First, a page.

Day 4: Mr Martin offered to take a group of us out to view the sunrise over Uluru. It was pretty early, so some of us opted to sleep in instead. But getting up was worth it, the sunrise was breathtaking. We then had breakfast and headed off to the base of Uluru. We went to a little shop for some of us to buy some local aboriginal artworks. They were really pretty and very cultural. Dave then drove us to the very bottom of Uluru, just near the chain. We weren't allowed to climb Uluru, out of safety and respecting the native people. We started our walk around the base of Uluru though, which was just as great, seeing all the rock paintings and unique sites of cultural history. It was a pretty long walk, around 6k's. It was heating up and we had to make sure to drink enough water. After that, we drove over to Kata Tjuta (The Olgas), which was also amazing. It was such a serene and untouched environment, and we also learnt that Kata Tjuta was where aboriginal boys would get initiated. We didn't go the whole way, because by the late afternoon everyone was exhausted. It was a long day of walking after all. We then returned and had soup and assorted vegetables for dinner.
Day 5: This day we left behind the "Red centre" and made our way towards Kings Canyon. We arrived and it was certainly starting to get very hot. Setting up our tents was very difficult with the rock hard ground, but luckily Dave had a drill. We stayed at the campsite only for a salad sandwich lunch, before we applied heaps of sunscreen and topped up our water bottles. Ready for another huge day of hiking. We arrived at Kings Canyon and it was very hot. Luckily Cheryl, Dave and our teachers made sure we had enough water and sunscreen. We started the walk which was up a very steep rocky hill. It was a very difficult climb, especially in the scorching conditions. We made our way around the canyon, which had an amazing view; you could see all the huge chasms of ancient rock. We continued on until we made it to The Garden of Eden, which was very shady and had a waterhole. We had a break here because everyone was exhausted. As the day passed by, we made it back to the start of the walk. Everyone's feet were aching and we were parched of thirst. The teachers and ourselves were all proud at the amazing walk we just accomplished. We went back to camp and some of us went in the pool. We also watched the sunset as Cheryl cooked dinner. For dinner we had soup, chicken and salads. It was delicious after the enormous walk we just went on. At night, there were also heaps of wild dingoes prowling around, it was pretty creepy.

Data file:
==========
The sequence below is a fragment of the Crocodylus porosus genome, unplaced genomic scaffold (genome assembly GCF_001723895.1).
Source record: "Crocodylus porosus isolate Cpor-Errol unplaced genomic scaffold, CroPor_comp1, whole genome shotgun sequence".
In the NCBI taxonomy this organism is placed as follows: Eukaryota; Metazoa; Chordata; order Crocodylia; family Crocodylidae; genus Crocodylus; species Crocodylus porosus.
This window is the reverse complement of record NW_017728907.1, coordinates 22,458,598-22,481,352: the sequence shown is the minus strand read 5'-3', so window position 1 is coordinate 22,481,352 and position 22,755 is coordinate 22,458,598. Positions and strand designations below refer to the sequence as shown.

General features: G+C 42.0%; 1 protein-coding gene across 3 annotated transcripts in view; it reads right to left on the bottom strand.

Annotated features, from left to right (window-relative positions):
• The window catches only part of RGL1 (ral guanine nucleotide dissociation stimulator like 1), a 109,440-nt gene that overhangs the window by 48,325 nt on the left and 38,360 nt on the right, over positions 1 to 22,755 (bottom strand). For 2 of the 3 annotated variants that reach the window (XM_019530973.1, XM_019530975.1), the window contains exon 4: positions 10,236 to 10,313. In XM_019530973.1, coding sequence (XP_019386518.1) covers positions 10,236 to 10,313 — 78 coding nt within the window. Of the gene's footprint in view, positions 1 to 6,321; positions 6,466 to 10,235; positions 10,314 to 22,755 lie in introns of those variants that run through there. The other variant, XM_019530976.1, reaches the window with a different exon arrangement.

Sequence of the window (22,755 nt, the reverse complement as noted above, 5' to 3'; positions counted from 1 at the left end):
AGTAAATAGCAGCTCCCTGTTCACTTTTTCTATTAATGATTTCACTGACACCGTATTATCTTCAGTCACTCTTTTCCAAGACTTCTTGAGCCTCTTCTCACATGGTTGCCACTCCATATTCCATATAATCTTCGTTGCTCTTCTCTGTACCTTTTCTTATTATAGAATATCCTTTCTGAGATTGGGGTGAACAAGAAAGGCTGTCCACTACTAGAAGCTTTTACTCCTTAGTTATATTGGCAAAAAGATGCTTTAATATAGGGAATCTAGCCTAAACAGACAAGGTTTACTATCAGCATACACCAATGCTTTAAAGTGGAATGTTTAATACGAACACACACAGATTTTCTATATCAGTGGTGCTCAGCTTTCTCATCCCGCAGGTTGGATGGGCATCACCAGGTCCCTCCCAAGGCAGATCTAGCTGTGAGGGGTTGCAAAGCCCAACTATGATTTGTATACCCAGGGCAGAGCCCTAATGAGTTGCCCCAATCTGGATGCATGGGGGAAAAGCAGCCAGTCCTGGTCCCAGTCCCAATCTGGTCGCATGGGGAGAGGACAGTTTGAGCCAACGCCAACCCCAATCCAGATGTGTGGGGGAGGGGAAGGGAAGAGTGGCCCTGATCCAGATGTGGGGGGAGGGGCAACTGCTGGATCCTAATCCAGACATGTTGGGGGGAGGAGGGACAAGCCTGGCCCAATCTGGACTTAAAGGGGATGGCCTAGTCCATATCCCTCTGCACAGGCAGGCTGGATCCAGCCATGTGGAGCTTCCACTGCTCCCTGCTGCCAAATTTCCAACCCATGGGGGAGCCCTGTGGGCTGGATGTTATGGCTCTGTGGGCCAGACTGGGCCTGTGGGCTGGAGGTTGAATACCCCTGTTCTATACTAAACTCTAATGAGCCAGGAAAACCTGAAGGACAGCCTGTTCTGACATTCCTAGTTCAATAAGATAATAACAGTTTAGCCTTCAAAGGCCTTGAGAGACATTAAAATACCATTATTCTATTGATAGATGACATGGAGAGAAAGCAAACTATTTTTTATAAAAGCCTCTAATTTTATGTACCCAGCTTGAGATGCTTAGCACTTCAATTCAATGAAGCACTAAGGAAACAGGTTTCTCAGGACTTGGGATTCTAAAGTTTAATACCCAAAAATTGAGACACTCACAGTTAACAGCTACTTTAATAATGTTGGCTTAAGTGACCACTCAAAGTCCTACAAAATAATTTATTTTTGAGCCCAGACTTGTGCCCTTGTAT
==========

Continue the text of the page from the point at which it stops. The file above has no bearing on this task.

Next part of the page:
Day 6 and 7: After Kings Canyon we went to Alice Springs. We stayed at the McDonnell ranges Big 4, which had a giant pool! It was awesome. After setting up, we went to the Alice Springs Desert Park. It was a really fun place; we got to see some more Dingoes and Emus, as well as a bunch of native reptiles. In the park we watched a bird show, which was very exciting, as a whole range of birds performed tricks to us. On day 7, we went to the Royal Flying doctor’s base, which was very interesting. We watched a few clips and saw all the old technology they used to use. It also showed us how important the RFDS is for the health of remote communities. Then Chisholm came to the "School of the Air" which was very intriguing. We saw how children from remote communities can actually do their schooling online. It was a real eye-opener. In the evening, we went up the top of Anzac Hill, which had an entire view of Alice Springs. It was a great way to finish up our amazing tour of Central Australia.
Overall, this trip was an amazing experience for the year Nine and Ten students of Chisholm. It was also great for our teachers too. We all got along and worked together, which was what made the tour such an enjoyable and worthwhile experience. For future Chisholm students, we highly recommended it!
Article by Emma Conley